Tubular carbonate concretions as hydrocarbon migration pathways? Examples from North Island, New Zealand
Nyman, S.L., Nelson, C.S., Campbell, K.A., Schellenberg, F., Pearson, M.J., Kamp, P.J.J., Browne, G.H. & King, P.R. (2006). Tubular carbonate concretions as hydrocarbon migration pathways? Examples from North Island, New Zealand. In Proceedings of New Zealand Petroleum Conference 2006, 6 – 10 March.
Permanent Research Commons link: https://hdl.handle.net/10289/3570
Cold seep carbonate deposits are associated with the development on the sea floor of distinctive chemosyn¬thetic animal communities and carbonate minerali¬sation as a consequence of microbially mediated anaerobic oxidation of methane. Several possible sources of the methane exist, identifiable from the carbon isotope values of the carbonate precipitates. In the modern, seep carbonates can occur on the sea floor above petroleum reservoirs where an important origin can be from ascending thermogenic hydrocar¬bons. The character of geological structures marking the ascent pathways from deep in the subsurface to shallow subsurface levels are poorly understood, but one such structure resulting from focused fluid flow may be tubular carbonate concretions. Several mudrock-dominated Cenozoic (especially Miocene) sedimentary formations in the North Island of New Zealand include carbonate concretions having a wide range of tubular morphologies. The concretions are typically oriented at high angles to bedding, and often have a central conduit that is either empty or filled with late stage cements. Stable isotope analyses (δ13C, δ18O) suggest that the carbonate cements in the concretions precipitated mainly from ascending methane, likely sourced from a mixture of deep thermogenic and shallow biogenic sources. A clear link between the tubular concretions and overlying paleo-sea floor seep-carbonate deposits exists at some sites. We suggest that the tubular carbonate concretions mark the subsurface plumbing network of cold seep systems. When exposed and accessible in outcrop, they afford an opportunity to investigate the geochemical evolution of cold seeps, and possibly also the nature of linkages between subsurface and surface portions of such a system. Seep field development has implications for the characterisation of fluid flow in sedimentary basins, for the global carbon cycle, for exerting a biogeochemical influence on the development of marine communities, and for the evaluation of future hydrocarbon resources, recovery, and drilling and production hazards. These matters remain to be fully assessed within a petroleum systems framework for New Zealand’s Cenozoic sedimentary basins.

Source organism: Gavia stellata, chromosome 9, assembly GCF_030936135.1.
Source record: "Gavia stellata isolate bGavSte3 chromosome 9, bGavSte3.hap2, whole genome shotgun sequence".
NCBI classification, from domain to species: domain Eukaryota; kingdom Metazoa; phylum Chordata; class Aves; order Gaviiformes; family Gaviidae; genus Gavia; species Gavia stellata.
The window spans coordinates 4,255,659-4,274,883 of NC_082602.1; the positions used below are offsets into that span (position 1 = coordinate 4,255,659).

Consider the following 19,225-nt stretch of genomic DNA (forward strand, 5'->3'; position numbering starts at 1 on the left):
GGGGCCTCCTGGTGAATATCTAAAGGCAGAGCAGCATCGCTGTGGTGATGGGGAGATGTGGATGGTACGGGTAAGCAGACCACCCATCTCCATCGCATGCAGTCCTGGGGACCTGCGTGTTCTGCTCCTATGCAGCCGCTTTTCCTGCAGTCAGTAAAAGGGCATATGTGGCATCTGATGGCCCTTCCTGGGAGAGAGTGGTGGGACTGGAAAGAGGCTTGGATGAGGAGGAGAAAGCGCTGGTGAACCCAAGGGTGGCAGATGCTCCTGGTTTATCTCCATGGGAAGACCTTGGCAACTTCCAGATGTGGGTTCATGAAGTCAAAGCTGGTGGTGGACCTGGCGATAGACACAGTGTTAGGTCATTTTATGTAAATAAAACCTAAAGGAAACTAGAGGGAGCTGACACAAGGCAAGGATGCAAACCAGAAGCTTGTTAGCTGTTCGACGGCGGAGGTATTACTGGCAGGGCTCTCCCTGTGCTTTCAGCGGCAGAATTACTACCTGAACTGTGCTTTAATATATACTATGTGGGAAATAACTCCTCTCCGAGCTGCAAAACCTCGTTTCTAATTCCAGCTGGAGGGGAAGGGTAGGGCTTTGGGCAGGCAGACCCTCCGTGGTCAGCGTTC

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This article has been published in Proceedings of New Zealand Petroleum Conference 2006, 6 – 10 March. © 2006 S.L. Nyman, C.S. Nelson, K.A. Campbell, F. Schellenberg, M.J. Pearson, P.J.J. Kamp, G.H. Browne & P.R. King.